Keywords: Energy and Environment,Energy Demand,Energy and Mining,Oil Refining&Gas Industry,Public Sector Administrative&Civil Service Reform,Public Sector Administrative and Civil Service Reform,De Facto Governments,Democratic Government,Energy Policies&Economics,Employment and Shared Growth
    Date: 2019–06–21
    URL: http://d.repec.org/n?u=RePEc:wbk:wbrwps:8909&r=all
  10. By: Marcelo Veracierto (Federal Reserve Bank; Federal Reserve Bank of Chicago)
    Abstract: This paper introduces a general method for computing equilibria with heterogeneous agents and aggregate shocks that is particularly suitable for economies with private information. Instead of the cross-sectional distribution of agents across individual states, the method uses as a state variable a vector of spline coefficients describing a long history of past individual decision rules. Applying the computational method to a Mirrlees RBC economy with known analytical solution recovers the solution perfectly well. This test provides considerable confidence on the accuracy of the method.
    Keywords: private information; business cycles; heterogenous agents; Computational methods
    JEL: E32 C63 E27
    Date: 2020–02–01
    URL: http://d.repec.org/n?u=RePEc:fip:fedhwp:87509&r=all
  11. By: Oksana Bashchenko; Alexis Marchal
    Abstract: We develop a methodology for detecting asset bubbles using a neural network. We rely on the theory of local martingales in continuous-time and use a deep network to estimate the diffusion coefficient of the price process more accurately than the current estimator, obtaining an improved detection of bubbles. We show the outperformance of our algorithm over the existing statistical method in a laboratory created with simulated data. We then apply the network classification to real data and build a zero net exposure trading strategy that exploits the risky arbitrage emanating from the presence of bubbles in the US equity market from 2006 to 2008. The profitability of the strategy provides an estimation of the economical magnitude of bubbles as well as support for the theoretical assumptions relied on.
    Date: 2020–02
    URL: http://d.repec.org/n?u=RePEc:arx:papers:2002.06405&r=all
  12. By: Yusuke Narita; Shota Yasui; Kohei Yata
    Abstract: We develop a method for predicting the performance of reinforcement learning and bandit algorithms, given historical data that may have been generated by a different algorithm. Our estimator has the property that its prediction converges in probability to the true performance of a counterfactual algorithm at the fast $\sqrt{N}$ rate, as the sample size $N$ increases. We also show a correct way to estimate the variance of our prediction, thus allowing the analyst to quantify the uncertainty in the prediction. These properties hold even when the analyst does not know which among a large number of potentially important state variables are really important. These theoretical guarantees make our estimator safe to use. We finally apply it to improve advertisement design by a major advertisement company. We find that our method produces smaller mean squared errors than state-of-the-art methods.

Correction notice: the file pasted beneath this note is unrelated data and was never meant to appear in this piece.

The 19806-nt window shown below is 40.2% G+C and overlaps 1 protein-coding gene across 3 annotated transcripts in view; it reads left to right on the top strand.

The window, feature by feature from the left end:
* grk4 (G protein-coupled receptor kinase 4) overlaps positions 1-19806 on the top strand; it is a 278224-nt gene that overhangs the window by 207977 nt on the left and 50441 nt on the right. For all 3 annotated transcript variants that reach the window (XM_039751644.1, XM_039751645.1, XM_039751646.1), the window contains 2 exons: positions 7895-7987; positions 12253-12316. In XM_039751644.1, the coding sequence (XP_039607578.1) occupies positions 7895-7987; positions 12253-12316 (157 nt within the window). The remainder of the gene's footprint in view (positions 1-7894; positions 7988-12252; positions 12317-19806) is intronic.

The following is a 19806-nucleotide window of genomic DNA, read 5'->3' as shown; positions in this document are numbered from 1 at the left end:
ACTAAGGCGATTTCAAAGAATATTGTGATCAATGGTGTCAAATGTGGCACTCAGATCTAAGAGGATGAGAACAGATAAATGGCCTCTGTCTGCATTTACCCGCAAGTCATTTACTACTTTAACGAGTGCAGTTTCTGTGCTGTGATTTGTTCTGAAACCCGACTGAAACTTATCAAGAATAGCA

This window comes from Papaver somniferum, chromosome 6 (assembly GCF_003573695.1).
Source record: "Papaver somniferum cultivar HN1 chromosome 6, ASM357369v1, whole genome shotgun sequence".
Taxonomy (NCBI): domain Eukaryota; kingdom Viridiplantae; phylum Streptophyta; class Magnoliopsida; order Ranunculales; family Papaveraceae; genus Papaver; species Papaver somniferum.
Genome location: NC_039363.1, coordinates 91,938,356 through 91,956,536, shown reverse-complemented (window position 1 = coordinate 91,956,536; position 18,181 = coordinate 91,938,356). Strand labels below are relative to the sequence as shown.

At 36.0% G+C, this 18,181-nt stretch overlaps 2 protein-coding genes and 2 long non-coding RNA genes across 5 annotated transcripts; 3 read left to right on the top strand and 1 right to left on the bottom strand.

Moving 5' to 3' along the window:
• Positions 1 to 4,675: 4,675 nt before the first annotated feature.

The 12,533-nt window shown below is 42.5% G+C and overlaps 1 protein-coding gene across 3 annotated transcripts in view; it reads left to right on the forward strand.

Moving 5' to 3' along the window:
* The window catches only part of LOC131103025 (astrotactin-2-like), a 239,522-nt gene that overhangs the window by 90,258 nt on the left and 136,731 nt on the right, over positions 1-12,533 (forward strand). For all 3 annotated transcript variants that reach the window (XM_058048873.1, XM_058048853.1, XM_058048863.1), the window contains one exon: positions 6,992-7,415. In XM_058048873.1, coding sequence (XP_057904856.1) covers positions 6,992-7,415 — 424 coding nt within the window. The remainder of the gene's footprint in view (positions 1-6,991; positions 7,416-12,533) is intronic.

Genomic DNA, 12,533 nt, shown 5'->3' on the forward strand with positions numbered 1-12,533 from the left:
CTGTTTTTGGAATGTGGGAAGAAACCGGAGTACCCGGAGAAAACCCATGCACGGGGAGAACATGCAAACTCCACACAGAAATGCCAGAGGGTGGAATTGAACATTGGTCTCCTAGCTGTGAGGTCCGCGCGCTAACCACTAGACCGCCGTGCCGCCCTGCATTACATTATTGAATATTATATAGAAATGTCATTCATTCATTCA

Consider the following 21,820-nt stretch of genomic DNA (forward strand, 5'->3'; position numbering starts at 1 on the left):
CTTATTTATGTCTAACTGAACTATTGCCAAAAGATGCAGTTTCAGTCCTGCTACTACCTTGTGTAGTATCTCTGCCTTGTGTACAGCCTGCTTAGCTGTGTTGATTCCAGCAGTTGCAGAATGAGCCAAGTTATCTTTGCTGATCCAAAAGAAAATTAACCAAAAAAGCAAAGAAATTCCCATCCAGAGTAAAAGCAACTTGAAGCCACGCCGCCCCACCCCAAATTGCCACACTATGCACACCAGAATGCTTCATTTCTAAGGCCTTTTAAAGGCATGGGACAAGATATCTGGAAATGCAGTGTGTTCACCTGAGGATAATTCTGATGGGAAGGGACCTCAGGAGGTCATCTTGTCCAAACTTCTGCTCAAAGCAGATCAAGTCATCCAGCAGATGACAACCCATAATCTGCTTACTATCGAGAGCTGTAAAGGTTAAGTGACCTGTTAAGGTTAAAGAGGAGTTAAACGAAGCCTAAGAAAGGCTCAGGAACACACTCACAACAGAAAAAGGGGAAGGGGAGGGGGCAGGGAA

Date: 2020–02
    URL: http://d.repec.org/n?u=RePEc:arx:papers:2002.08536&r=all
  13. By: Timilsina,Govinda R.; Pang,Jun; Yang,Xi
    Abstract: Many countries have undertaken market-oriented reforms of the power sector over the past four decades. However, the literature has not investigated whether the reforms have contributed to economic development. This study aims to assess the potential macroeconomic impacts of an element of the power sector reform process that China started in 2015. It uses an energy sector TIMES model and a computable general equilibrium model. The study finds that the price of electricity in China would be around 20 percent lower than the country is likely to experience in 2020, if the country follows the market principle to operate the power system. The reduction in the price of electricity would spill over throughout the economy, resulting in an increase in gross domestic product of more than 1 percent in 2020. It would also increase household income, economic welfare, and international trade.
    Keywords: Energy Policies&Economics,Energy Demand,Energy and Mining,Energy and Environment,Transport Services,Power&Energy Conversion,Energy Sector Regulation
    Date: 2019–06–21
    URL: http://d.repec.org/n?u=RePEc:wbk:wbrwps:8908&r=all
  14. By: Pfeiffer,Basile Fabrice; Rabe,Claus; Selod,Harris; Viguie,Vincent
    Abstract: Building on a two-dimensional discrete version of the standard urban economics land-use model, this paper presents a tractable urban land-use simulation model that is adapted to developing country cities, where formal and informal housing submarkets coexist. The dynamic closed-city framework simulates developers'construction decisions and heterogeneous households'housing and location choices at a distance from various employment subcenters, while accounting at the same time for land-use regulations, natural constraints, exogenous amenities, and dynamic scenarios of urban population growth and of State-driven subsidized housing. Designed and calibrated for Cape Town, the model is used to assess the impact of an urban growth boundary and of changes in the scale of subsidized housing schemes, informing a discussion of the potential trade-offs in policy objectives and of policy effectiveness.